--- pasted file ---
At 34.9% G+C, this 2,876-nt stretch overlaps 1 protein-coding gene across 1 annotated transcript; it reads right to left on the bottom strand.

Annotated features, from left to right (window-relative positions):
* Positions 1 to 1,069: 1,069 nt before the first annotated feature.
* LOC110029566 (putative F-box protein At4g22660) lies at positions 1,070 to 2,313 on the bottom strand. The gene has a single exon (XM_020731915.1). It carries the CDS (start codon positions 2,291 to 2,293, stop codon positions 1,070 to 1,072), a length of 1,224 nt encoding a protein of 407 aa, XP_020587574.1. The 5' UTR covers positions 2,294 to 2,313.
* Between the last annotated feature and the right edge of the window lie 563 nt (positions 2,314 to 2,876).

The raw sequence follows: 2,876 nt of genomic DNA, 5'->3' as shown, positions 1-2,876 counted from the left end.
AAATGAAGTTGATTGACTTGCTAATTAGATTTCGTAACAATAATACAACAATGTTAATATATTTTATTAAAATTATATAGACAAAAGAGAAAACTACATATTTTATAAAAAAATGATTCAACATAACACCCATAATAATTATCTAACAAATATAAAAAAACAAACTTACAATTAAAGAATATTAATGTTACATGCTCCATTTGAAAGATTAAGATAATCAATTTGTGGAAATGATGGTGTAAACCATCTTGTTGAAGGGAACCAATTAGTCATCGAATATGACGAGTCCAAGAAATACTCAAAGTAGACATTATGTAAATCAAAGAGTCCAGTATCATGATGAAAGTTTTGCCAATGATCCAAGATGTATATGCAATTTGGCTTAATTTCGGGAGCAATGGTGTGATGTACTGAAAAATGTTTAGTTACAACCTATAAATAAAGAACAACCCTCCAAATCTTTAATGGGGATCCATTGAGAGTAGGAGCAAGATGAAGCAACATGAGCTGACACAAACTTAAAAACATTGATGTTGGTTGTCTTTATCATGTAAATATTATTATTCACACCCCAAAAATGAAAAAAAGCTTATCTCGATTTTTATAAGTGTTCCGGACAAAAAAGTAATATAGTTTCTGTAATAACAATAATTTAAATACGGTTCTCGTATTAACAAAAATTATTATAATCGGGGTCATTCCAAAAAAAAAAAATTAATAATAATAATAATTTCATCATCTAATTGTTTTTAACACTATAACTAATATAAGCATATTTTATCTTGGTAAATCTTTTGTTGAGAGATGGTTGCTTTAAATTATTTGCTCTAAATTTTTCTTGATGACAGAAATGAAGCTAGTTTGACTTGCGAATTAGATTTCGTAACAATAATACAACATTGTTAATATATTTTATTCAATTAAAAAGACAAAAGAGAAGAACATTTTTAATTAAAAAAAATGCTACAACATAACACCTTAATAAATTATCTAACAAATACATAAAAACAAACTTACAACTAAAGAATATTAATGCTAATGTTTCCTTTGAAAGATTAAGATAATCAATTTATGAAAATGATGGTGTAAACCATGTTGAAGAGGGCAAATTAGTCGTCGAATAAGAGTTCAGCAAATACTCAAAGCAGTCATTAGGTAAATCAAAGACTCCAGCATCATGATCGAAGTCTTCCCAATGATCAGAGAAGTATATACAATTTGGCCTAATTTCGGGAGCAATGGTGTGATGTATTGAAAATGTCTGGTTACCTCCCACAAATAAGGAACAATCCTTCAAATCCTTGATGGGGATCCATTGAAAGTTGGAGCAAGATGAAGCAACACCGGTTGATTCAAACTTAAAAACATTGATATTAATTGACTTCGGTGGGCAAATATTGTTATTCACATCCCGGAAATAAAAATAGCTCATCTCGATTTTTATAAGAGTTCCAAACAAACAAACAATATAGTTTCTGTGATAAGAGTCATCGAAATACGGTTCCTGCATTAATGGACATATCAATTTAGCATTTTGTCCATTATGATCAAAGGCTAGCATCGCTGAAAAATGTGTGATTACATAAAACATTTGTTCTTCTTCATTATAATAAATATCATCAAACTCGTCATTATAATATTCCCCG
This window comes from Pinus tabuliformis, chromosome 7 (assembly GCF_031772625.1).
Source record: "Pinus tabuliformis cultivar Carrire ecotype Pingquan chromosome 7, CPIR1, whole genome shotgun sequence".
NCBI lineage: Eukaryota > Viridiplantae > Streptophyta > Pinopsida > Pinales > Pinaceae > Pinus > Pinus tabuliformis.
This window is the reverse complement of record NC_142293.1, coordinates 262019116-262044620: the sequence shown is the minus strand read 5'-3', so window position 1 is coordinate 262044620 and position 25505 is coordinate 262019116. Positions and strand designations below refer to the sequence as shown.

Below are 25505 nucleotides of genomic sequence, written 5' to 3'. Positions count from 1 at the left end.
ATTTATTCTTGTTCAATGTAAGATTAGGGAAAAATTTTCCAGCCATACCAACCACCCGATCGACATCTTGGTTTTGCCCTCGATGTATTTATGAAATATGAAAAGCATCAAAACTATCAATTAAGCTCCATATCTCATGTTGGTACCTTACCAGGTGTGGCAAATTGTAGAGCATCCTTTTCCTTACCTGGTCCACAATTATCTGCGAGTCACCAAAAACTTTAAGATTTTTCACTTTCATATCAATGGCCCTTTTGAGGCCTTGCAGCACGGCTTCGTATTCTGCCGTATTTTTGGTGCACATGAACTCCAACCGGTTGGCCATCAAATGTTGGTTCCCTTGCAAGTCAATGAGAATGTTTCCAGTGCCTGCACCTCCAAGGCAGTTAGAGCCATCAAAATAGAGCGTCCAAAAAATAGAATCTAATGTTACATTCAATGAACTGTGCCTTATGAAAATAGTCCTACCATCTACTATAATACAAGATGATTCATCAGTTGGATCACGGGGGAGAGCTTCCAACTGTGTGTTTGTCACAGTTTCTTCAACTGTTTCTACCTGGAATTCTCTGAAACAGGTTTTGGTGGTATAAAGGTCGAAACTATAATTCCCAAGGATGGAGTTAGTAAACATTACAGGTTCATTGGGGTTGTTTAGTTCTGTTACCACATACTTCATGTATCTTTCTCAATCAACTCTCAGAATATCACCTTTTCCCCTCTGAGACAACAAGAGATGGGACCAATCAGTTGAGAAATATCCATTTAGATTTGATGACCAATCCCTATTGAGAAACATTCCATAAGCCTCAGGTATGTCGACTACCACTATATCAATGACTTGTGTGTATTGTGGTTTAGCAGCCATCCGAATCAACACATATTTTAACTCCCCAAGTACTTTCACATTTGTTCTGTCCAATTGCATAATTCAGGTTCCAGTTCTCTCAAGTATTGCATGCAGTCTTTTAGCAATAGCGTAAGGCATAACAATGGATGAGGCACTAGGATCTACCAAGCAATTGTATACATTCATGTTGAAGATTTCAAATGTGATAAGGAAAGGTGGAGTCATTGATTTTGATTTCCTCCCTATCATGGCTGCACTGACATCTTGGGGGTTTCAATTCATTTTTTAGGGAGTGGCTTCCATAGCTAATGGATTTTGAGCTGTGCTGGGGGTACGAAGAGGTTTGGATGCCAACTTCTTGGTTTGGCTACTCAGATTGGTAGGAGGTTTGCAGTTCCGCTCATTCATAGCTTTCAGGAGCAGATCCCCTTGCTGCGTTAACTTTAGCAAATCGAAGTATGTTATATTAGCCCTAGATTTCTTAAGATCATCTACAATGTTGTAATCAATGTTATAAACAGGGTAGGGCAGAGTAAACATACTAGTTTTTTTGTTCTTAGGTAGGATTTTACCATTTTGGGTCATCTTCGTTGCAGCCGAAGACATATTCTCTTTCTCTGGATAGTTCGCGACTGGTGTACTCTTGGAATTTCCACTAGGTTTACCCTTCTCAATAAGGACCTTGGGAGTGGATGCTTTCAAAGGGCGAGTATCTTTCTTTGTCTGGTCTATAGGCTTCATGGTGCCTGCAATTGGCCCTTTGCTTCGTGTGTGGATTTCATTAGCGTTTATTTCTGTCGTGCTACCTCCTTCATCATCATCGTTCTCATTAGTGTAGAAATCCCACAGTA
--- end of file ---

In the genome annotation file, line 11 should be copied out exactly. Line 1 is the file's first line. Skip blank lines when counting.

This window is the reverse complement of record NC_142293.1, coordinates 262019116-262044620: the sequence shown is the minus strand read 5'-3', so window position 1 is coordinate 262044620 and position 25505 is coordinate 262019116. Positions and strand designations below refer to the sequence as shown.